I was unable to attend this trial and no one has covered it in a TV programme (yet). Here are the only other things I have found about it in the Guardian: During an interview in July last year, the daughter, now aged 16, said she had been subjected to FGM twice between 2009 or 2010 and 2013. On each occasion she claimed she was made to lie on a mat in the hallway of her home, naked from the waist down. Jurors also heard that she could not identify the cutter but said she recalled her father “egging the person on”.

The Guardian said the father was a 50-year-old solicitor and a Catholic. He was accused in court of being violent towards his children as well. His defending counsel said the divorce of the girl’s parents had led the mother to turn the children against him, and that they had rewritten their own histories as a result. Oddly, the Guardian reported: “The court heard the girl had been cut as a form of punishment after stealing money from the family home.”

As part of her defence of the father, Kate Bex QC, suggested that FGM was “predominantly perpetrated by female cutters on women” for reasons including “purification, honour and social acceptance”. But it is not true that only women do the cutting; it is also known to be done by men. The QC also apparently claimed the father could not have been responsible for the FGM because he was a Catholic, yet that is irrelevant. FGM is a traditional cultural practice and while some people claim it is an Islamic practice, those who have studied religious texts and history have shown it is not. Moreover, while FGM is found in some predominantly Muslim countries, it is not found in others, while it is found in certain predominantly Christian countries, in the Middle East and North Africa and also in sub-Saharan Africa and parts of Asia. Yet these two claims by the QC were reported by the Guardian to be (among) the reasons why the father was acquitted.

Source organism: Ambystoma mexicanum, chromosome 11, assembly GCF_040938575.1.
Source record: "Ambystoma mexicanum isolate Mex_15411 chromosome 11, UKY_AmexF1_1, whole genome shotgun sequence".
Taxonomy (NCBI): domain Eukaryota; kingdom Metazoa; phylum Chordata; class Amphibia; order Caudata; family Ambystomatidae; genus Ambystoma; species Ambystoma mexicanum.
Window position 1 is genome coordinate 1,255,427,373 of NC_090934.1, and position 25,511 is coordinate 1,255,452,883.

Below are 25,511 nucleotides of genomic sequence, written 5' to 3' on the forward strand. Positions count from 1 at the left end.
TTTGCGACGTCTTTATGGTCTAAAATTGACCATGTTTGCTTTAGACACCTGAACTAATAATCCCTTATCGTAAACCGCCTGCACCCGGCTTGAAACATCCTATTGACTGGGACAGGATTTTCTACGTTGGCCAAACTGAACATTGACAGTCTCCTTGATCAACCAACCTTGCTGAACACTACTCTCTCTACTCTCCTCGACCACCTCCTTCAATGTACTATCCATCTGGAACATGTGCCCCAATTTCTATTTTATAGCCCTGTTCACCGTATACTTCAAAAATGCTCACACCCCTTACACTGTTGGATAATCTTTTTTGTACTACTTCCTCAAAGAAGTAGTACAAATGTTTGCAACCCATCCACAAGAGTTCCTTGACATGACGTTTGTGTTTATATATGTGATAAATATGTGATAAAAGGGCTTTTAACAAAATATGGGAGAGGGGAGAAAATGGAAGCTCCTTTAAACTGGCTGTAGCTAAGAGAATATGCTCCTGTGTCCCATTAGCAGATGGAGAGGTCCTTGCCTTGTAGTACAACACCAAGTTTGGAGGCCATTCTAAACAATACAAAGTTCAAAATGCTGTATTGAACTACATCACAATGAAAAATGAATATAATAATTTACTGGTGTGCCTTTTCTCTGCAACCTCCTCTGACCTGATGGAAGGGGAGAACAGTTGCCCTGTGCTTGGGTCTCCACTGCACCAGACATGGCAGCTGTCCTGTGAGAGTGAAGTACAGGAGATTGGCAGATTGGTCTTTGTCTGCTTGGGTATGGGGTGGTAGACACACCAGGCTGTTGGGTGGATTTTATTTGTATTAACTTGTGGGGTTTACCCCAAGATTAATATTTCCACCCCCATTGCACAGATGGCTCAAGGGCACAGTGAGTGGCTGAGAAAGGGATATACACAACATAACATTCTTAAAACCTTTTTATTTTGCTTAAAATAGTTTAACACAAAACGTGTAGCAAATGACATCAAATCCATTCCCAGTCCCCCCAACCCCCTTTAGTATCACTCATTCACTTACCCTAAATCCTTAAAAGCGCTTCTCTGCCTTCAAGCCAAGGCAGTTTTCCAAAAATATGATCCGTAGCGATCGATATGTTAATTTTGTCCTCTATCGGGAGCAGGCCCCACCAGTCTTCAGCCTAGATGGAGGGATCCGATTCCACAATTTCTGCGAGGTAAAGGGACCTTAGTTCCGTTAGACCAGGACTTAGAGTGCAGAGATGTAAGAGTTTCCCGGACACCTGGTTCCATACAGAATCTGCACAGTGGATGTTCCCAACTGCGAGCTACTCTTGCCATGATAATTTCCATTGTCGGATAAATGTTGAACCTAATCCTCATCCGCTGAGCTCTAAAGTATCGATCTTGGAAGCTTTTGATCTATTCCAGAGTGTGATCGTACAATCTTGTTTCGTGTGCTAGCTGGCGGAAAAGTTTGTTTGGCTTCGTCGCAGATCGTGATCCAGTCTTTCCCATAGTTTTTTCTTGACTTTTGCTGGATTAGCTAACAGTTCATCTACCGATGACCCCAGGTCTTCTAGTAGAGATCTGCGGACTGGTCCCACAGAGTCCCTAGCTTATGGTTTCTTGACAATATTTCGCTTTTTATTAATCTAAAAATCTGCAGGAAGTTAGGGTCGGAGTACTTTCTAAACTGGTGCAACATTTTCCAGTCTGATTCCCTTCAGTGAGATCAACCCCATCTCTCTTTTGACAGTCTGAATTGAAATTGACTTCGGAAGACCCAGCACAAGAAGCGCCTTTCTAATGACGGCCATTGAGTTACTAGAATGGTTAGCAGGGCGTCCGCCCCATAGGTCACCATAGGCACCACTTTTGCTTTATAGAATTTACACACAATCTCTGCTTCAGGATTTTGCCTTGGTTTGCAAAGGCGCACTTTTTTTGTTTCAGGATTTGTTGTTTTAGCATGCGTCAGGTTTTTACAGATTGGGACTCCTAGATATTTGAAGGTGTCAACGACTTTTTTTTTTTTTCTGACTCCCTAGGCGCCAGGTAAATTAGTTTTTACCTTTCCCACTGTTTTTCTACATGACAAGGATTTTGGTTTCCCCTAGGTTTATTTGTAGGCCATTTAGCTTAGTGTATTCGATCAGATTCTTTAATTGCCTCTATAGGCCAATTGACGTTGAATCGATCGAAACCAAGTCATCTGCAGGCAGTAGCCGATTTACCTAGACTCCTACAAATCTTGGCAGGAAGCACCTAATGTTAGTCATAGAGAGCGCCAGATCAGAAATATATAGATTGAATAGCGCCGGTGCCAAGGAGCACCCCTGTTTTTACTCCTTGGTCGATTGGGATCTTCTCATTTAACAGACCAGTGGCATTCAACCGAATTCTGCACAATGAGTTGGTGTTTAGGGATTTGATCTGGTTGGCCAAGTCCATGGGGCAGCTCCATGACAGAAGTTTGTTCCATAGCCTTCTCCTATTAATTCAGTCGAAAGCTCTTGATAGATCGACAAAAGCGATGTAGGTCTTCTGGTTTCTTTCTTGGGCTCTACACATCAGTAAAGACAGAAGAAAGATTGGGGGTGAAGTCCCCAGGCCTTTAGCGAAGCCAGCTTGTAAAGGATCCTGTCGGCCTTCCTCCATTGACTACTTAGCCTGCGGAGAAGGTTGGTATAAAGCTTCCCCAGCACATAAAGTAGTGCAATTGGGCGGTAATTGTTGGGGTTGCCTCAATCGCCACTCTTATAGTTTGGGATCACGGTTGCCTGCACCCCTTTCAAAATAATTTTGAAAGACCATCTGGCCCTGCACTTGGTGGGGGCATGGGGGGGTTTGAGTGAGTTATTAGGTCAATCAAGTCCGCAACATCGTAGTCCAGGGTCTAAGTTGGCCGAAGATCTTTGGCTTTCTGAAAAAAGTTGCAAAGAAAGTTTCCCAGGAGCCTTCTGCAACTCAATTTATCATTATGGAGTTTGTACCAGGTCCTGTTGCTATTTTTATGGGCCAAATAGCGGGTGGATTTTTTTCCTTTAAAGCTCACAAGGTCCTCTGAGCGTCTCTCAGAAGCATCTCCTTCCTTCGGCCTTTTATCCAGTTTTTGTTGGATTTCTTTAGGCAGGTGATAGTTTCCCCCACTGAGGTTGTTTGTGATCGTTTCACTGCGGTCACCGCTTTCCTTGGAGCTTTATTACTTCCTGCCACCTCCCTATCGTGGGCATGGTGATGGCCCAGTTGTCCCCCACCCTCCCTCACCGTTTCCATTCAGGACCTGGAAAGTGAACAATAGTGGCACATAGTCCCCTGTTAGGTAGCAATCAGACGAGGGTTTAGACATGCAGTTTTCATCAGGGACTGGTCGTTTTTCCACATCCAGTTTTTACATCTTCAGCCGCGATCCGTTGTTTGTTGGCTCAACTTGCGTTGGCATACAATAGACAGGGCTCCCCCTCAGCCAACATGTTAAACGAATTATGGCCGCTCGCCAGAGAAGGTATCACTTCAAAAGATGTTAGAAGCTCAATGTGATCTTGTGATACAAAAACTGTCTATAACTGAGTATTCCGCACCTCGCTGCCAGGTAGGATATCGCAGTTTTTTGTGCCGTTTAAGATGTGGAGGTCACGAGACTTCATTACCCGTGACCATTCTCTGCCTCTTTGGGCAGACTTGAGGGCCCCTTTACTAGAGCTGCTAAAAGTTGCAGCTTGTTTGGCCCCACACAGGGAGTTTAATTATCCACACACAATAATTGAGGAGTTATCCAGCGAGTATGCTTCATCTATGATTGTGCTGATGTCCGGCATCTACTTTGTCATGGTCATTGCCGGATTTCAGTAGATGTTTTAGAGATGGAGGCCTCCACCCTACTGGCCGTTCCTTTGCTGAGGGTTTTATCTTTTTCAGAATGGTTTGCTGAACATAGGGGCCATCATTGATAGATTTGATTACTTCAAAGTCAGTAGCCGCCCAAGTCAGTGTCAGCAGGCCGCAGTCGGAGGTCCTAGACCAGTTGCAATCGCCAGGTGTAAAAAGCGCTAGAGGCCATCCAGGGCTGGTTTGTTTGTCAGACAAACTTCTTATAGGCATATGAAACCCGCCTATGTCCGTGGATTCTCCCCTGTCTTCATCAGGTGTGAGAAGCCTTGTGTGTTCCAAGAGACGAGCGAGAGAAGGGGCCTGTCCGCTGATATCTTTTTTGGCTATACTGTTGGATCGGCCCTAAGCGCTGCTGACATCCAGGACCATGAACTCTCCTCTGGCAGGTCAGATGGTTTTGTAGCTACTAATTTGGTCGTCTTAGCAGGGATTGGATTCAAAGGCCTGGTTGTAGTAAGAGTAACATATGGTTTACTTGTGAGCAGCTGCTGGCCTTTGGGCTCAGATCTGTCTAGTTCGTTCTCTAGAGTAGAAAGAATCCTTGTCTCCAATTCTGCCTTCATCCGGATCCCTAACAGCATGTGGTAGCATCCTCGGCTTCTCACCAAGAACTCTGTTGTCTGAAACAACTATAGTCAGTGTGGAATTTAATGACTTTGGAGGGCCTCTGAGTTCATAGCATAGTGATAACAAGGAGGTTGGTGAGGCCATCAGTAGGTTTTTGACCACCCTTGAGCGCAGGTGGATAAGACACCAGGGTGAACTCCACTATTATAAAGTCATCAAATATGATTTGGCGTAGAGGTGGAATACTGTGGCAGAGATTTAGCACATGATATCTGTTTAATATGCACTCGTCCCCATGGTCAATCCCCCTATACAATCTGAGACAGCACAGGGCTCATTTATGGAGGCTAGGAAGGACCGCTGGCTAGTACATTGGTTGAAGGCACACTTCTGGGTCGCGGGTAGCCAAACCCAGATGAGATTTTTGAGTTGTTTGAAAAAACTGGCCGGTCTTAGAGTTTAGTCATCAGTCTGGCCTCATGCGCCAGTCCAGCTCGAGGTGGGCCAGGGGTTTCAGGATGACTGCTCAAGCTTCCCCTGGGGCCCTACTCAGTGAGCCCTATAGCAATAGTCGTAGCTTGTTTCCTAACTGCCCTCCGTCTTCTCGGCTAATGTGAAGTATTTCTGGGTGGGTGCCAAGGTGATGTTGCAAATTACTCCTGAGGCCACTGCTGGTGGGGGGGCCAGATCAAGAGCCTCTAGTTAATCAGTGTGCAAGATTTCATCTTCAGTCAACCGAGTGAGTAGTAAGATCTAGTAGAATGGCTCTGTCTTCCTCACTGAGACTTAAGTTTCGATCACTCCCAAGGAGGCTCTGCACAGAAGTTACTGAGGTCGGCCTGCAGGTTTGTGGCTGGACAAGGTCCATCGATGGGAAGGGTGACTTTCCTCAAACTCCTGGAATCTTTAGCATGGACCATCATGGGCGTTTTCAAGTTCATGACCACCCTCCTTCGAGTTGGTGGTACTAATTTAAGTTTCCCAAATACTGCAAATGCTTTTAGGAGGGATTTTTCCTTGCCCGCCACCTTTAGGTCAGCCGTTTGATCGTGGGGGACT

Evidence appears to have been submitted to the court that examination of this girl showed she had actually had her genitals cut in some way. But as the father denied arranging it and the girl had no memory of who had done it to her on either occasion, and no news report mentions further evidence, the father was acquitted. The Guardian says the jury deliberated for more than six hours before finding him not guilty of two counts of FGM, two alternative counts of wounding with intent and three counts of cruelty to a child. It seems that even though FGM was done, and perhaps more abuse, who had actually done it was not known. Why the father was not found guilty of anything is unclear, though it seems it was his word against his daughter’s. Without having heard the trial, however, it is impossible to know, and speculation is useless.

Conclusions

The four cases have one thing in common. There was insufficient or no evidence presented, and there was an absence of credible witnesses or corroborating statements. In three of the four cases, no genital evidence of FGM was found either. Hence, it can be concluded that these four cases were all doomed to fail.

Moreover, limited knowledge of English among those put on trial was recognised in interrogations of them through the use of interpreters, but this was not properly taken into account as a complicating factor in two of the four cases. Perhaps most importantly, in three of the four cases one onlooker reported someone they thought was suspicious to the police. I believe that the way the police and some anti-FGM activists are presenting this situation, as illustrated in the Channel 4 programme, it sounds like a witch hunt and the consequences for the communities affected and the children concerned are being swept aside in the fervour of wanting to find someone to hold responsible.